By FOCUS, a Leonine Business
Marijuana legislation was looking to have another banner year in 2020 – during this legislative session alone, at least 1,400 marijuana related bills were introduced, with nearly 300 of these bills taking effect. However, in March the nation was swept up by the COVID-19 crisis, causing nearly everything, including state legislatures, to shut their doors.
With state legislatures closed or operating on a limited basis, governors took the lead in issuing executive orders to control state policy direction during the crisis. As such, marijuana policy issues moved largely from the legislative to the executive branch. Predictably, no governor went as far as to legalize marijuana via executive fiat, though many did opt to label marijuana businesses as essential during the lockdown, allowing many to keep operating and in some cases thrive during the crisis. With lawmakers gone for the foreseeable future, however, this was the extent of major policy advancements during the lockdown period.
With the exception of Vermont, which sent SB 54, a bill creating a legal marijuana market, to Republican Gov. Phil Scott in September, state legislatures and governors have never been the driving force in marijuana policy. The movement has always been a grassroots effort powered by citizens and ballot initiatives in particular.
2020 is no different, with several major ballot initiatives pending for the coming November elections which may turn around the overall disappointing year for marijuana in state capitols. Legalization is on the ballot in three states, while medical marijuana is on the ballot in two. Two Nebraska initiatives on recreational and medical legalization were struck down and stripped from the ballot by the state supreme court earlier this year. The ballot initiatives this year include:
- Arizona Proposition 207, which would allow for the possession, use and cultivation of marijuana by adults, impose a 16 percent excise tax on marijuana and would allow for the expungement of marijuana offences.
- Mississippi Ballot Measure 1, which would offer voters a choice between two medical marijuana initiatives: Initiative 65 and Initiative 65A. While Initiative 65 was a voter-referred referendum, Initiative 65A was offered by the state legislature as an alternative to voters. Initiative 65 would specify 22 qualifying conditions, limit possession to 2.5 ounces, prohibit smoking of marijuana in public places and establish a seven percent sales tax. Initiative 65A contains no specific details related to any of the aforementioned issues.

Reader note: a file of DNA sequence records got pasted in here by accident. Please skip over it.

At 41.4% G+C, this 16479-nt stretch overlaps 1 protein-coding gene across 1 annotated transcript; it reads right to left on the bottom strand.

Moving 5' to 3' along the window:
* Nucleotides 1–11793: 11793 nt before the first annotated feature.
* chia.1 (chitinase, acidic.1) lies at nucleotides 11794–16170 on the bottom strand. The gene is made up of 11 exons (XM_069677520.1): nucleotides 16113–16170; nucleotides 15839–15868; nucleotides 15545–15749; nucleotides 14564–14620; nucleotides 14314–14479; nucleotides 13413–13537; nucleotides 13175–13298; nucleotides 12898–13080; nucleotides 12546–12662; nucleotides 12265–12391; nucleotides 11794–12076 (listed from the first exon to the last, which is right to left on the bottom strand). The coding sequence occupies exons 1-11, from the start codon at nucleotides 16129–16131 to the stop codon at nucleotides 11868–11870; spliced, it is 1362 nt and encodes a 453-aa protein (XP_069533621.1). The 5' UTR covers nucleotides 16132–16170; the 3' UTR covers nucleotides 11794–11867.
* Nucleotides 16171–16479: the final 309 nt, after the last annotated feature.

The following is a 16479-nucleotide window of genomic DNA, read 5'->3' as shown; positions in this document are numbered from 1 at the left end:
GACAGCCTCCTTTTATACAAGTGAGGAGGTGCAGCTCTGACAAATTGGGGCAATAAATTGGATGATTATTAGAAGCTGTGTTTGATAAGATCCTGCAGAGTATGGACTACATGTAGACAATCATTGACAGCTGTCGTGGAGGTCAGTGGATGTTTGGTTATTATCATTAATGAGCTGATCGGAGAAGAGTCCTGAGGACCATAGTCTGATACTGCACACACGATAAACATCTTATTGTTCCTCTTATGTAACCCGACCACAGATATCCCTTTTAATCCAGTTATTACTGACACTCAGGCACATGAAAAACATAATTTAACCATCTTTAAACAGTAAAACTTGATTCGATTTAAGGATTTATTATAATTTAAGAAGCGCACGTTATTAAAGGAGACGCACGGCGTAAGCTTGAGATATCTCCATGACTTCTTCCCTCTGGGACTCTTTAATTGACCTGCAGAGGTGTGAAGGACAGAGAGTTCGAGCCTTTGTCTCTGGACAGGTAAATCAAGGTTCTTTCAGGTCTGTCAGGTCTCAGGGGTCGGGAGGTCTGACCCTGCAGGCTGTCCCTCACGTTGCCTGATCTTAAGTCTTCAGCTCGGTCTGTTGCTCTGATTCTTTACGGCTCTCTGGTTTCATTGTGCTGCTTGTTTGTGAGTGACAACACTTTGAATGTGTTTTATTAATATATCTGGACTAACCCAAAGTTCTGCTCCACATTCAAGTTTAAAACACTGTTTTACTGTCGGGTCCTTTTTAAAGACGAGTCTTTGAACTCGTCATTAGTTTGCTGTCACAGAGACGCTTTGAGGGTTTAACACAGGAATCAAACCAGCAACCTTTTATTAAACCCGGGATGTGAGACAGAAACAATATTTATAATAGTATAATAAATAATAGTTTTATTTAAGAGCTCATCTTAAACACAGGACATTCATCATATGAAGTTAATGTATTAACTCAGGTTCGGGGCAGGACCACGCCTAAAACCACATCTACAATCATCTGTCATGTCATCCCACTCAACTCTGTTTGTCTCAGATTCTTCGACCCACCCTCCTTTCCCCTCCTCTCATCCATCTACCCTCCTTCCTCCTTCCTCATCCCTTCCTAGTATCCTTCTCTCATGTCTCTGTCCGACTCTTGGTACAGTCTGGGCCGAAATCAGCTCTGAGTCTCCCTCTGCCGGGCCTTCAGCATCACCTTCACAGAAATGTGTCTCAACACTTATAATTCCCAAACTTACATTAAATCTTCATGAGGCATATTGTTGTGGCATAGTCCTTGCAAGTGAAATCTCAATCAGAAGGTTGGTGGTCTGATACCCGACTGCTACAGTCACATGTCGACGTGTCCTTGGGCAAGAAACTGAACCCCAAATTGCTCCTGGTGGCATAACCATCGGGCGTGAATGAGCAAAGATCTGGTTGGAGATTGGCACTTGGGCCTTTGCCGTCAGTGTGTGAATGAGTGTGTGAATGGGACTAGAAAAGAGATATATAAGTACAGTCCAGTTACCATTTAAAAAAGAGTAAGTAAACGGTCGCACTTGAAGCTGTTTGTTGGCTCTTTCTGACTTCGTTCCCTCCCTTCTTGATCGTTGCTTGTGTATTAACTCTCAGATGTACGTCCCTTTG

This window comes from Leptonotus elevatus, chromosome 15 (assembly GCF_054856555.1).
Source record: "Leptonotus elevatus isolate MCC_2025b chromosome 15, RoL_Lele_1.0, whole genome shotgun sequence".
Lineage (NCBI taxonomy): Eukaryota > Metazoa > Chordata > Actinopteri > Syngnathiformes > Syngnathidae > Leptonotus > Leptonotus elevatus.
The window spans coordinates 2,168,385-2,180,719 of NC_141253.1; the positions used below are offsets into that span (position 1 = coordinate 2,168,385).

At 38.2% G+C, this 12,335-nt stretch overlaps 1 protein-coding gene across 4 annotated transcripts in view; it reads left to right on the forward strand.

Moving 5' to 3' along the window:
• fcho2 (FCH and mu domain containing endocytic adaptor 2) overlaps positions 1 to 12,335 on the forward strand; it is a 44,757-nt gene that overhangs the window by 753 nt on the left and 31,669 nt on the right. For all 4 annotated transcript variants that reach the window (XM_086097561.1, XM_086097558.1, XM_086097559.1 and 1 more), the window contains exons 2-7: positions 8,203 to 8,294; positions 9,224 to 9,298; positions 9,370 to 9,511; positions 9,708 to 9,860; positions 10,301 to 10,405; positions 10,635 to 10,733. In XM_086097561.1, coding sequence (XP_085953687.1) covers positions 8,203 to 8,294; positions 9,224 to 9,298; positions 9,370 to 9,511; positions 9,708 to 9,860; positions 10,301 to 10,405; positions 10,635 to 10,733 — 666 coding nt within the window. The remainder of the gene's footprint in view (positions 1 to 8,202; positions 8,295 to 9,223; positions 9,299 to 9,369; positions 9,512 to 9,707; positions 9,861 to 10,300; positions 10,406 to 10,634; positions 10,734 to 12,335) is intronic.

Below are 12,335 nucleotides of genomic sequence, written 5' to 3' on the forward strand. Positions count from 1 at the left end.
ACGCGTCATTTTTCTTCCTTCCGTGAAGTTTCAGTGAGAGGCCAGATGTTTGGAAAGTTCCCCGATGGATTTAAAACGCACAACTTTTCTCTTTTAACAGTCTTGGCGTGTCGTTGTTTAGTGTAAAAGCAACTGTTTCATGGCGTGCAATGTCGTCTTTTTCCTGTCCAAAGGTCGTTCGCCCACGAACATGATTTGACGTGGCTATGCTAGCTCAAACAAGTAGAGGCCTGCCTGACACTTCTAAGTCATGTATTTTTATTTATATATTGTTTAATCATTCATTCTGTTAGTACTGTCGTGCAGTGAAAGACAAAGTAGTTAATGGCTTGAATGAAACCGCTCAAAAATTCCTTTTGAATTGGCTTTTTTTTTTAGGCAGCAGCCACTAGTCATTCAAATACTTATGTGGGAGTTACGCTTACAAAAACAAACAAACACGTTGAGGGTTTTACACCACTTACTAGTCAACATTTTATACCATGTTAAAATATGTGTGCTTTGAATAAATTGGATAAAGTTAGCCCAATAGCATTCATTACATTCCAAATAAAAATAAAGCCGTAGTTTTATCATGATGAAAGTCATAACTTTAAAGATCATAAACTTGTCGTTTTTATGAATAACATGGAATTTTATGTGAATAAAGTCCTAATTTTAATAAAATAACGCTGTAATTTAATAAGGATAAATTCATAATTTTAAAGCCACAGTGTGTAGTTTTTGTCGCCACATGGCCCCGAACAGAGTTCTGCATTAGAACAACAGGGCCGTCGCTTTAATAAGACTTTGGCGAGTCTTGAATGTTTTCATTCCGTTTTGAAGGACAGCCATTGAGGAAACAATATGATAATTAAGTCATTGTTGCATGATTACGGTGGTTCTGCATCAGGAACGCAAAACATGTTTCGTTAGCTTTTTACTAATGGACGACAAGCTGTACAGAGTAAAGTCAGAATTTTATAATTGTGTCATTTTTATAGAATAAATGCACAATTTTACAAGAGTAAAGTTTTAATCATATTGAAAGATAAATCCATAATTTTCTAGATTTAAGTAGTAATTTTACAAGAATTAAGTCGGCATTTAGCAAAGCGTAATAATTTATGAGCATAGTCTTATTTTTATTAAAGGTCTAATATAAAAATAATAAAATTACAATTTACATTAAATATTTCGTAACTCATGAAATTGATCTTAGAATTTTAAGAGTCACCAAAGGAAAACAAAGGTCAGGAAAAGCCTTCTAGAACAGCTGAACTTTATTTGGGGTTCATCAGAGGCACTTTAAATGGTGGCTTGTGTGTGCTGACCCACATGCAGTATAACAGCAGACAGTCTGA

- Twoinitiatives in Montana, Cl-118 and I-190. Cl-118 would amend the state constitution to allow the state legislature, or the people by initiative, to establish a legal age for purchasing, consuming or possessing marijuana. I-190 would legalize the possession and use of marijuana for adults over age 21, impose a 20 percent tax on marijuana, and allow for the expungement of marijuana offenses.
- New Jersey Public Question 1, which would amend the state constitution to legalize the possession and use of marijuana by those 21 or older, and legalize the cultivation, processing and sale of retail marijuana.
- Two South Dakota measures, Constitutional Amendment A and Initiated Measure 26. Constitutional Amendment A would legalize the possession and recreational use of marijuana for those 21 and older, provide for the use of medical marijuana and legalize the sale of hemp. Initiated measure 26 would establish a medical marijuana program in the state.
At the federal level, HR 3884 is scheduled be voted on in the House after the November elections – a major milestone for a federal marijuana decriminalization bill. The bill is expected to pass the House, but almost certainly die in the Senate. Still, should Democrats retake the Senate in November’s elections, the outlook for similar legislation in 2021 would be bright.
Pro-marijuana advocates in states with conservative legislatures should be wary of any victories at the ballot box. However, in recent years such states have grown hostile towards citizen-initiated ballot measures, taking steps to curtail their use and even roll-back measures passed at the ballot box. Similar treatment should be expected of any marijuana policies passed that the state legislature does not favor.